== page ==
(NSI News Source Info) NEW DELHI, India - October 31, 2011: On October 4, Afghanistan President Hamid Karzai winged out of the darkness louring over
his country to land in India for a two-day visit. A week later, India hosted the Vietnamese President, Truong Tan Sang, and his Myanmarese counterpart Thein Sein in succession. In case you are wondering what prompted the heads of state of these three countries—not occupying much mindspace of ordinary Indians—to come calling on New Delhi, a rebalancing of regional power equations has escaped your notice. In a nutshell, key countries across Asia are currently engaged in the business of forging new alliances. Three crucial factors seem to have sparked off the diplomatic realignment. To begin with, Asia is home to some of the fastest growing economies of the world, and holds out hope of rejuvenating a global economy so palpably destitute of any vim. Yet, ironically, Asia is also the battleground where some of the bloodiest conflicts of the world are being fought. The third factor is the rise of China— economically galloping, occasionally flexing its muscles and generating consternation across the continent.
In this ongoing realignment, India has emerged as a player, a surety of sorts against the vagaries of the future. What has enabled India to carve a niche of its own is its impressive growth over the last 10 years, its inclusive democracy, its growing military might, and the faith the US has reposed in New Delhi’s ability to play a global role. As former ministry of external affairs secretary N. Ravi told Outlook, “It’s not only the familiarity and trust that all these countries have with India but also the fact that our development and growth provides a framework for many of them to use as a model.”
Hamid Karzai’s recent visit best illustrates the vantage position India occupies. With Pakistan-controlled terror groups killing top Afghan leaders and the atmosphere of acrimony enveloping US-Pak relations, a rattled Karzai signed a strategic partnership agreement with India. It was perceived as an attempt to register growing frustration with Islamabad’s reluctance to act against terror groups operating from Pakistani soil against the Karzai regime. It was Karzai’s way of telling Pakistan that it had better accede to his wishes or else run the risk of seeing India emerge as a major player in Afghanistan. To put it mildly, this is anathema to Pakistan, with its cult of ‘strategic depth’, which demands a friendly neighbour in the west so that it can focus on its eastern border with India.
Srinath Raghavan of the Centre for Policy Research provides another reason: “Unlike others, India worked on a stand-alone basis in Afghanistan by talking to the Afghans directly and not through the US or others. Through the agreement, Karzai has recognised India as a long-term and reliable partner.”
If Afghanistan and India have come closer, then so have China and Pakistan. What has prompted Islamabad to seek Beijing as never before is Washington’s refusal to accept Pakistan as the sole arbiter of Afghanistan’s future. Frustrated and angry, Pakistan has been talking tough with the US. Some in the Indian foreign policy establishment feel Pakistan’s bold stance has been at China’s behest. Others, however, feel this could be China’s method of merely testing America’s resolve. Their argument: it isn’t in Beijing’s interest to allow the Pak-US problems to fester beyond a point. It, therefore, might soon ask Pakistan to back off. Their reason? Instability and violence in Afghanistan could spill over into China and impact its growth. Nor would China want to substitute the Americans—and consequently commit its resources—in bolstering Pakistan’s creaking economy. In this game of bluff and bluster, Karzai sees in India an important card to play against Pakistan.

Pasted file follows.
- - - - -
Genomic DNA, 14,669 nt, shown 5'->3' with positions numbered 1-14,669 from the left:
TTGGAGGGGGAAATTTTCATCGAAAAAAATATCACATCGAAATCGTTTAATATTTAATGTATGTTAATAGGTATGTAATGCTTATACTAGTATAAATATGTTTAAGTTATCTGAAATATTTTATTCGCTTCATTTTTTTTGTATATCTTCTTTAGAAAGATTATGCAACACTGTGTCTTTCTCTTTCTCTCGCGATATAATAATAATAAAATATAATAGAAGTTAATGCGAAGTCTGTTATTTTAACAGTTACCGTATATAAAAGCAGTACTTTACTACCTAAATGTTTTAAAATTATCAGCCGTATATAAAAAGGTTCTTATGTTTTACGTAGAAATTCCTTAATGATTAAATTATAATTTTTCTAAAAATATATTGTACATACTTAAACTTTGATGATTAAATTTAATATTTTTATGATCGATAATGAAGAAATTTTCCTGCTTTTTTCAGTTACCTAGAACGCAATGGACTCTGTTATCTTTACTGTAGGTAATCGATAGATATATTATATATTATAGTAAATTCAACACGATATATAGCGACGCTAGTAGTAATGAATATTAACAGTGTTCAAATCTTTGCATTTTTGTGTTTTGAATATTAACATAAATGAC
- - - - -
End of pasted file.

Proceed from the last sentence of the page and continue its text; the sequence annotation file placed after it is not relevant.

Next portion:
But the emerging tapestry of alliances demands that countries strike a fine balance among contending powers. It does not mean a “zero sum game”—gains for one country and losses for another. So even as Sang was in India, Vietnam thought it prudent to send the general secretary of its ruling Communist Party to Beijing to engage with leaders there.
The quest to cultivate India saw Myanmarese President Thein Sein land in New Delhi a day after Sang’s departure. From the time Sein was elected president early this year, he has taken some momentous decisions—from releasing dissident leader Aung San Suu Kyi to granting greater freedom of operation to opposition parties. Perhaps the most surprising of his decisions was to stop work on the $3.6-billion, Chinese financed Myitsone hydro-electric power project recently. Over the past years, Myanmar has been reaching out to India to nurture options other than China, which enjoys a predominant influence over the leadership there. Again, Myanmar too sent its vice-president to Beijing to explain to its leadership why it has suspended work on the Myitsone project.
Is the inclination of these countries to woo India and yet not alienate China confusing? Raghavan provides the answer: “All the smaller neighbours are expanding their options so that they don’t end up being dominated by any single country. (But) the visit of the three presidents demonstrates that more countries in Asia are now keen to see India play a bigger role in the region, much beyond South Asia.” This strategy suits the Indian foreign policy establishment, which too believes that a growing web of engagement is the best answer to prevent a single power from dominating the region.